For this description, we have had to add a new Number Expression kind, the "|" character, which represents logical OR and does the same thing here as it did in the first three bins. In this case, it means that the first number in this entry should be either a "1" or a "4". This expression used the "|" character between two numbers, but this is not the only place it can appear. A "|" can be used between any two Number Expression kinds (except another logic kind). The second number is specified by a range that includes the last three fragmented images (since there are five total fragmented images per picture).

Finally, we will add one last Bin to this version of the experiment. The home item of this bin will be the first image in which the subject responded "Yes" and the experimenter responded "Incorrect". This bin should only be included if, any number of images later, the subject pressed "Yes" and the experimenter pressed "Correct". This bin description would be:

    bin 6 "Yes Incorrect, then later Y/C"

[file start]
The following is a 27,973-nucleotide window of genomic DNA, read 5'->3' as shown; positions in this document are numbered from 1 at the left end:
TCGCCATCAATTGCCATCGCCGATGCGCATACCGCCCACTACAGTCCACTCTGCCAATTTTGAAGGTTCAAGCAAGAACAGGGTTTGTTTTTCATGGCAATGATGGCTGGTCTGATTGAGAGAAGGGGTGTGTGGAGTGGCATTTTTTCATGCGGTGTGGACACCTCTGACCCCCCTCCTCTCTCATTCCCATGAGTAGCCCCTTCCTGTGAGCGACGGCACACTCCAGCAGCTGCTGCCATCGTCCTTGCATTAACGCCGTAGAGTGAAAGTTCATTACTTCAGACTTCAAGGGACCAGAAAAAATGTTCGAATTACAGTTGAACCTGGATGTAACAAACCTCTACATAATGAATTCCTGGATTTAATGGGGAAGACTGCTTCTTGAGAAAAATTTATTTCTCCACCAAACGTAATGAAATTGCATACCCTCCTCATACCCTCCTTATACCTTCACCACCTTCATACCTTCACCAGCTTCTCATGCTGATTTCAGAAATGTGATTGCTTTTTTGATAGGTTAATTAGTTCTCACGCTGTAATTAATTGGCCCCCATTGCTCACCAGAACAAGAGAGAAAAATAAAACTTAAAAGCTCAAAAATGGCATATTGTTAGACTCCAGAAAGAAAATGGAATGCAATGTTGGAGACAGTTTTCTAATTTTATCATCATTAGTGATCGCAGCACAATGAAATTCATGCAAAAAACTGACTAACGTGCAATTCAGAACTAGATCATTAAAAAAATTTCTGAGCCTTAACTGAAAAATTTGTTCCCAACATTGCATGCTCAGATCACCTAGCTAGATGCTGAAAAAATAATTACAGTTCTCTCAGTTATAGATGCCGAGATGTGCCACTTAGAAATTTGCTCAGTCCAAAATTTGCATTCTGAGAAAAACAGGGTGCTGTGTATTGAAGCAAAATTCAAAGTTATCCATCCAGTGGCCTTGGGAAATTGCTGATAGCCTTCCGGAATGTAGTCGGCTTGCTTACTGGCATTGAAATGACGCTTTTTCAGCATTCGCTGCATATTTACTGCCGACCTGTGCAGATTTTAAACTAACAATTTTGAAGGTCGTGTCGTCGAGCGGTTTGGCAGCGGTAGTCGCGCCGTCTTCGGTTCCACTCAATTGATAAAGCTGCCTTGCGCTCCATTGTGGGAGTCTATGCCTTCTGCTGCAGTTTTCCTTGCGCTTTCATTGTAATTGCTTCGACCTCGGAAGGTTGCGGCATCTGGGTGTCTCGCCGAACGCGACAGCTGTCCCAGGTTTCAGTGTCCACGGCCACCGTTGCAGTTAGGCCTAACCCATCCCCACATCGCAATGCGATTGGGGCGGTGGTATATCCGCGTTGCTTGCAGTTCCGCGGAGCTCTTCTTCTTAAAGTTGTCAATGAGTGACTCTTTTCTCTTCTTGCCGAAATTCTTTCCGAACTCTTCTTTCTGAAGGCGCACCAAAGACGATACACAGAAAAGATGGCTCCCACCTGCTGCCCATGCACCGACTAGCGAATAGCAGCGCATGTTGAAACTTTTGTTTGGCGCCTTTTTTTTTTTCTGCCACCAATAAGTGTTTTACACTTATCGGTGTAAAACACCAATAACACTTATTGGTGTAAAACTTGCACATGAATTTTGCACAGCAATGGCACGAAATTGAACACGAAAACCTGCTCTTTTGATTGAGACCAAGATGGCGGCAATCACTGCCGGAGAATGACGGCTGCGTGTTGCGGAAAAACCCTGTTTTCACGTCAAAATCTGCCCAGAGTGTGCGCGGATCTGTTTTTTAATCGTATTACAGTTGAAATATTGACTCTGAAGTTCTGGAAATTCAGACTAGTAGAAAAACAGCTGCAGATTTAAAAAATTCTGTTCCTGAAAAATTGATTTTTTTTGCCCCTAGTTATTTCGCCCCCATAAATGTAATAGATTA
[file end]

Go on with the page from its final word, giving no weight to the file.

home  [..]  256  1025  [%*]  [..]  256  1024
Notice the [%*] in between the "Yes" "Incorrect" and "Yes" "Correct" responses. This Number Expression actually contains two different expression kinds. The first is the "%", which is the event wildcard (a wildcard kind) and matches ANY event number. The second is the "*" (known as the star operator, an operator kind). This kind of expression "operates" on the expression kind before it, much like multiplication. This "operator" means that there should be "0 or more" of the previous expression. The previous expression can be any expression kind except logic or operator kinds, and must be provided (e.g. [*] is not a legal entry).

To demonstrate the uses of one of the other operator kinds, we’ll change the description of Bin 6 slightly. For instance, as it stands, Bin 6 will match if a "Yes" "Incorrect" is followed directly by a "Yes" "Correct" (because the "*" operator means "0 or more"). If we wanted to make sure that at least one other event occured between these two responses, Bin 6 would look like this: